The air was supercharged with Essence, and Thrain’s skin tingled all over. Far above, the sky was rumbling and he knew it was time for them to go. The Lich King had recovered from the blast, and was directing his forces with loud shouts and gestures. If only this ship had some weapons, Thrain thought. It suddenly occurred to him. It does. Thrain grinned evilly.

“Hang on”, he projected his voice throughout the ship, giving Ash, Fezla, Myste and Loda Shar some small warning of what was about to happen. He then focused on the Lich King with the manta’s tail, and fired.

A crackling bolt of green elemental lightning cut across the sky. The lich turned in surprise as the massive bolt caught him square in the chest, cutting through his defenses and projecting him off of his carpet in a burst of hot energy. He arced out and downwards, trailing a plume of smoke while Thrain cackled with glee. The carpet raced down after its master.

“Here we go!” he shouted, and the manta sprung forwards, seemingly materializing out of thin air to the surprise of the remaining forces. They tried to scatter as the ship rapidly accelerated and roared through their ranks. He felt the repeated thumps and crashes as he clipped the flying soldiers with the huge wings, sending several more to their doom. Two managed to hang on, and he could feel them climbing up and trying to find purchase to get atop the wings. “Boarders”, he alerted the others, and Ash went running for the top hatch.

2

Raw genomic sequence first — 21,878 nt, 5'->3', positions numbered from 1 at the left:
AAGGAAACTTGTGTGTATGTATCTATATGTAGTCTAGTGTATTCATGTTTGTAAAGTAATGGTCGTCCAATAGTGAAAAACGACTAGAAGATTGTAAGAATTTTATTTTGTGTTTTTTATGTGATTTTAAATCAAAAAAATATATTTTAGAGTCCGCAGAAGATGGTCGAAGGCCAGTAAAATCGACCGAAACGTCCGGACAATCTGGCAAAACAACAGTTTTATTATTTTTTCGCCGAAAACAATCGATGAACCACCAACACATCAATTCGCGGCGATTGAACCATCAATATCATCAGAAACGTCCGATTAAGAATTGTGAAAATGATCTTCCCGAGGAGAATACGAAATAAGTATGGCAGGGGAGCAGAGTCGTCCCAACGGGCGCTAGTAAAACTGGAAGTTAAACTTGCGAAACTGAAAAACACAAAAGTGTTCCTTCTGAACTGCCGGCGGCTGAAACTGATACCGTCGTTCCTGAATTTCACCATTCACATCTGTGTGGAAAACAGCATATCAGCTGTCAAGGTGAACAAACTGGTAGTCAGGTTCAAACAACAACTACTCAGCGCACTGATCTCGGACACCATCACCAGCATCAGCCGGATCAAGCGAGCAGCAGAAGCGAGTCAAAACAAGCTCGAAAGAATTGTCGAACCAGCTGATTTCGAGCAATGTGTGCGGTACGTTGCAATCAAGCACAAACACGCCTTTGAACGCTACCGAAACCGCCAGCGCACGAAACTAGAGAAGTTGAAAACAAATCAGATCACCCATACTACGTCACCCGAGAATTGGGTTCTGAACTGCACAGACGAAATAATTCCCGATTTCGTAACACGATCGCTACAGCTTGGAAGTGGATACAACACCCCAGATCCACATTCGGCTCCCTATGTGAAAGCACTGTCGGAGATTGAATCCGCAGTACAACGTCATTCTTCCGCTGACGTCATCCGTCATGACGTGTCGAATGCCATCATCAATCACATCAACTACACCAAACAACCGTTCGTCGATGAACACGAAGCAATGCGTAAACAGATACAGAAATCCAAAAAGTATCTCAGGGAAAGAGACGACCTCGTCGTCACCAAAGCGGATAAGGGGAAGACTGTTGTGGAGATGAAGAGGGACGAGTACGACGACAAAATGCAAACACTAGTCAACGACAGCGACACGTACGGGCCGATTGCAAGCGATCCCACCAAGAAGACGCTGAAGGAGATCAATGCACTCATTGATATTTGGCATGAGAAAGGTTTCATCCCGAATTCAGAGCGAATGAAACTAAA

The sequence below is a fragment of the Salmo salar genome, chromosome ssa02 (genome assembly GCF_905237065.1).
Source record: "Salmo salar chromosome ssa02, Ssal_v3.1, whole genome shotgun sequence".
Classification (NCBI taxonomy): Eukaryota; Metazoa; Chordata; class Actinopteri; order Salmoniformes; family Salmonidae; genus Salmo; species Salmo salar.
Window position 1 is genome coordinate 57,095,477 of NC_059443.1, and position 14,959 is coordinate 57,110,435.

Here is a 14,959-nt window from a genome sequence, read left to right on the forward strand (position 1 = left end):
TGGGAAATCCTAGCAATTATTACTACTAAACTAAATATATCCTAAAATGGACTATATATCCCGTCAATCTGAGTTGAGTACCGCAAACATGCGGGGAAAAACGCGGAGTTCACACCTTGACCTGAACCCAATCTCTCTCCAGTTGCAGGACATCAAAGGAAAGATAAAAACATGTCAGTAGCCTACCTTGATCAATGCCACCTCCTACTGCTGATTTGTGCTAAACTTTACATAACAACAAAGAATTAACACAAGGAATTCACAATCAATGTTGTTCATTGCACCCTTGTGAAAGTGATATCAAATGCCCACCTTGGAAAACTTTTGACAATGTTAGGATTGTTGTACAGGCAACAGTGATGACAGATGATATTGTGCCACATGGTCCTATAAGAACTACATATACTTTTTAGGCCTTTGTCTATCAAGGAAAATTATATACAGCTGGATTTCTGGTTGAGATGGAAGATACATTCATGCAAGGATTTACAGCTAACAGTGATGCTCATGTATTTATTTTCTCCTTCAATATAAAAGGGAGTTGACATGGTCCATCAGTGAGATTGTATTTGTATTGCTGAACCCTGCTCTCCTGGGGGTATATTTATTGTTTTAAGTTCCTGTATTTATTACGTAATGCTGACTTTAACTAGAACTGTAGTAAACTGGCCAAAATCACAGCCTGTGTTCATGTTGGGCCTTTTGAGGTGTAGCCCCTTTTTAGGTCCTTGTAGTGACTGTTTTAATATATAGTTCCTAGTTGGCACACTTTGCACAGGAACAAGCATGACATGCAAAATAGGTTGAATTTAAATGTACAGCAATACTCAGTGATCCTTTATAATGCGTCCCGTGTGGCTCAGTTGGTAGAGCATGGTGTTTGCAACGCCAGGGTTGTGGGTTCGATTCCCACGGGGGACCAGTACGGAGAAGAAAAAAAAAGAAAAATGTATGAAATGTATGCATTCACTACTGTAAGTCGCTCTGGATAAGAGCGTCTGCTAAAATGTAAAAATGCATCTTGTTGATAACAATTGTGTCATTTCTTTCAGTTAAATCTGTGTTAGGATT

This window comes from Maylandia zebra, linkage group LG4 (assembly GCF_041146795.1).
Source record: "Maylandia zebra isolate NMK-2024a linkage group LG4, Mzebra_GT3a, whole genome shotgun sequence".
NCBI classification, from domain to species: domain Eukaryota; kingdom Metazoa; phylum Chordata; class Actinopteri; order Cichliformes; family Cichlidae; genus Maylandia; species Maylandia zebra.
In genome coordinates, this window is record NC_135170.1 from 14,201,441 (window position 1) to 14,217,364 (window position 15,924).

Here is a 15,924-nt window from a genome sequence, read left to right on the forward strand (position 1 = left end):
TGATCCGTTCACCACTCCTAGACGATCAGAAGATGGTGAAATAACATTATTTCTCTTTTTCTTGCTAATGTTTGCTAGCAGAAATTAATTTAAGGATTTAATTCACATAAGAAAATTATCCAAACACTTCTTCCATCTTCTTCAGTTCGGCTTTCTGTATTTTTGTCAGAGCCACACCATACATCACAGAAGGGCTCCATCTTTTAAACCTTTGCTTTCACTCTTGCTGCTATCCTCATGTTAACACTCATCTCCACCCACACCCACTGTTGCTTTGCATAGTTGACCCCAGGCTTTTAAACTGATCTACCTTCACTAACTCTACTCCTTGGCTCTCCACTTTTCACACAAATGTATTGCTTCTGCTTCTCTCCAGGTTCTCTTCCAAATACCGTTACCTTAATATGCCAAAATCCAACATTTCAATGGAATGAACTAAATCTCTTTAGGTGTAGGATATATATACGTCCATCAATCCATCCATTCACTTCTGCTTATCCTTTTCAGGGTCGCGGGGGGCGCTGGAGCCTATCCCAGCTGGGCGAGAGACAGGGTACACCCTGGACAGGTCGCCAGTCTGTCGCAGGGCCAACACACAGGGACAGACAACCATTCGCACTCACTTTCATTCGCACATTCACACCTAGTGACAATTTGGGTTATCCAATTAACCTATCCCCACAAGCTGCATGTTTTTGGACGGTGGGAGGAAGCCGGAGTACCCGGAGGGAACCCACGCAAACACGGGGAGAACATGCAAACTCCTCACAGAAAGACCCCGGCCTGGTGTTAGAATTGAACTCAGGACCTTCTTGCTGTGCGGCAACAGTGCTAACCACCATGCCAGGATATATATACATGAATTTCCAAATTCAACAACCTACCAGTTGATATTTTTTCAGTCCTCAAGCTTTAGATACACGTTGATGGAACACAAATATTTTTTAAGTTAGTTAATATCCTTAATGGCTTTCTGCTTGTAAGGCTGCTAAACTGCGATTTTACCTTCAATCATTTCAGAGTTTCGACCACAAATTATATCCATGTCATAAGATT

Dramm was a second too late. The room that he, Derth, Zane and the goblins were in was hot, and he was sweating profusely in his armor. Derth had sealed off the exit with a magically created wall, and he could hear the sounds of fighting that he was missing out on just beyond it, where Av, Oz and Erroyl were engaging the undead. He had watched uncomfortably as Derth stood before the strange crystalline spire with arcane looking levers and knobs. Bursts of multi-colored energy were coursing up and down its length and through the ceiling which connected to the thirty foot tall crystal that was mounted there. He had no real understanding of what was happening. Meanwhile, Zane and his damned goblins were fidgeting about and making him nervous. There was something decidedly smarmy about the little thief, but as long as he kept the goblins in check he could stay a bit longer. His patience had nearly worn thin, but he could tell it was almost over. The lights were pulsing too fast to follow, and the room was blazing hot now. It was so bright that he could barely see clearly, and he didn’t know how Derth stood there in the midst of it. With a deafening roar and a clap of thunder, the room shook and filled with a blinding white burst. His ears were ringing and eyes were burning, and he thought he should react when one of the goblins leapt over next to Derth and pulled a lever. His axe came up a moment faster than Zane could fathom what was happening, and hot goblin blood splattered across the far wall as its limp body hit the ground in halves. Another bust of light erupted from the crystal spire, blinding him again, and he heard Derth sit down with a loud thump.